Despite the glaring problems of the Brotherhood, it should also be understood that the fact that it has survived this long as a movement, “for almost a century without having to fundamentally alter its platform or core beliefs is a testimony to the fact that it has been able to encapsulate and articulate the demands and grievances of generations of Muslims in the Middle East and beyond.”(231) The Muslim Brotherhood, for all its failures and disgraces, serves a purpose to a relatively significant population of Egypt and beyond, who find hope within the ideals of the organization, “in an otherwise bleak landscape.”
Understanding the Muslim Brotherhood and its relationship with the Egyptian people is not a simple task. While its prevalence in the Egyptian landscape has benefitted large factions of the developing nation-state’s society, the Brotherhood contributed to the establishment of a religious, illiberal democracy as the primary political system of Egypt.
Though the Brotherhood has positively contributed to the development of a democracy, it has not—and most likely will not—contribute to the establishment of a liberal democracy due to the incompatibility of the ideological differences between liberals and Islamists. This does not mean, however, that liberalism has not existed in Egypt, nor that the Brotherhood can destroy the continuity of Egyptian liberal thought.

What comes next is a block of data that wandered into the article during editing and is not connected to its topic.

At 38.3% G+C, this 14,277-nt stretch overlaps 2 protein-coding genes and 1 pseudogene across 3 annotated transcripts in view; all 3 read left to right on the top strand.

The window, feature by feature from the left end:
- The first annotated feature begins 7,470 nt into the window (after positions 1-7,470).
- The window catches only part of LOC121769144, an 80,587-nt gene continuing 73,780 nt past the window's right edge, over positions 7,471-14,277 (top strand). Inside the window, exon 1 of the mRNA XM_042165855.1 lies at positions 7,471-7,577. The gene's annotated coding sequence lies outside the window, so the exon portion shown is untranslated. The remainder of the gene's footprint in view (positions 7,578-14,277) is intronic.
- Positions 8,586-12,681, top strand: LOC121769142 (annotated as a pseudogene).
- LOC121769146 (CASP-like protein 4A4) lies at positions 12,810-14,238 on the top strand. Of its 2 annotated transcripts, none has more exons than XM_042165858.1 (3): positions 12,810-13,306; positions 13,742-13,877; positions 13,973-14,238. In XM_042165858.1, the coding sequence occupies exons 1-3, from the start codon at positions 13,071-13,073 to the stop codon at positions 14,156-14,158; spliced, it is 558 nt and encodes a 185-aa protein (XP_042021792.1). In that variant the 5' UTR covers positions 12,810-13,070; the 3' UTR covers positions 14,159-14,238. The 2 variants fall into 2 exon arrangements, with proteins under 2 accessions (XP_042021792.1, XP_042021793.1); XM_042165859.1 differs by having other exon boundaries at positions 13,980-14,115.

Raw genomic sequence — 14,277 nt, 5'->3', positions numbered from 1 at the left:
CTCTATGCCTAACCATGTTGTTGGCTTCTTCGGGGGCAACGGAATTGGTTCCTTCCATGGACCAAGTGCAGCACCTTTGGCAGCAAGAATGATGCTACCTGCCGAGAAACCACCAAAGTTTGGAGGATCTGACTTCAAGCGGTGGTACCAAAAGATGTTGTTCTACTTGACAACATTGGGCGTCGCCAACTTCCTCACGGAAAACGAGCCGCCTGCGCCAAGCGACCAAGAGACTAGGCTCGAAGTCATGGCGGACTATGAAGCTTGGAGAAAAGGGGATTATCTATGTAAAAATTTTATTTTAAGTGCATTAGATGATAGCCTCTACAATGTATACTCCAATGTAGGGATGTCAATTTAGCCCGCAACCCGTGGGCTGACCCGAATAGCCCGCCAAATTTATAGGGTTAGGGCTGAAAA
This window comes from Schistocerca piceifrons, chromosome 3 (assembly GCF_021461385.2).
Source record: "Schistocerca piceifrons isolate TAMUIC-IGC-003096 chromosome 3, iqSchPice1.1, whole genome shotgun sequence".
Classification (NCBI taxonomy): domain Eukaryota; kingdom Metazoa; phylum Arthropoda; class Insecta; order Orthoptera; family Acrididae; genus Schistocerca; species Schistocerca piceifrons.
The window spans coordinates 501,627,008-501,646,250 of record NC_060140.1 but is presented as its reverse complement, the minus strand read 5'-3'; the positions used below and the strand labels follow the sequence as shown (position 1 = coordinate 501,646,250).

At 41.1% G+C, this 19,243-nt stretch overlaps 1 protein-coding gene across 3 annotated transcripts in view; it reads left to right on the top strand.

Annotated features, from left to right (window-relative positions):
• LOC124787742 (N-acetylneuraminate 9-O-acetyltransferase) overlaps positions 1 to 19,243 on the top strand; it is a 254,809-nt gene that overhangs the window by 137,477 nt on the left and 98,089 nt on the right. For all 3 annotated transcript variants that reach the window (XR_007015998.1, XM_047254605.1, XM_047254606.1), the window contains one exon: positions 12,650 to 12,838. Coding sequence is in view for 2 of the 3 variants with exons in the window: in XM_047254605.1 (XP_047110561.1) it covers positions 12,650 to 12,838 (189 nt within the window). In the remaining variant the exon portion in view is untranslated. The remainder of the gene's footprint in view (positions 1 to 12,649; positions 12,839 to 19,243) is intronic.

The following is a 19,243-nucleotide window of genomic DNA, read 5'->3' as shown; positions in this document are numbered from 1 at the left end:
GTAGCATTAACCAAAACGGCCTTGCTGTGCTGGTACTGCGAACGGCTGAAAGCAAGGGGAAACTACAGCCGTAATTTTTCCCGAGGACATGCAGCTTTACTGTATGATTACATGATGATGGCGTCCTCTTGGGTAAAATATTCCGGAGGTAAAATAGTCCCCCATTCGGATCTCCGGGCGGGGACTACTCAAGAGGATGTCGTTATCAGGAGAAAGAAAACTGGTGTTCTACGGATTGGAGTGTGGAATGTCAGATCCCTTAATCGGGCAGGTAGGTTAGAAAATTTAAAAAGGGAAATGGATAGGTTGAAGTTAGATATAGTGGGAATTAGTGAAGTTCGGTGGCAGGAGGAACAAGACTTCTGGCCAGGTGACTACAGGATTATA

While it is possible to establish an Islamist democracy, the historical analysis of Egypt and the Brotherhood’s political activity has presented the understanding that this would not be compatible with a human rights discourse and there would be restrictions of various freedoms, such as speech and religion.
Considering the contemporary Egyptian push towards the establishment of a liberal democracy, an Islamist democracy would only contribute to more uprisings, an increase in fundamentalism, and greater restrictions on basic freedoms. Though the Brotherhood is no closer to its goal of establishing an Islamic state, it will most likely continue to represent an important force of reformist Islam, as long as the Middle East is plagued by instability.
Kara Roberts is a writer from San Clemente, California. She is currently attending the University of Denver and pursuing degrees in Religious Studies MA and International & Intercultural Communication MA. She is an assistant editor for Religious Theory and the Production Editor for The New Polis.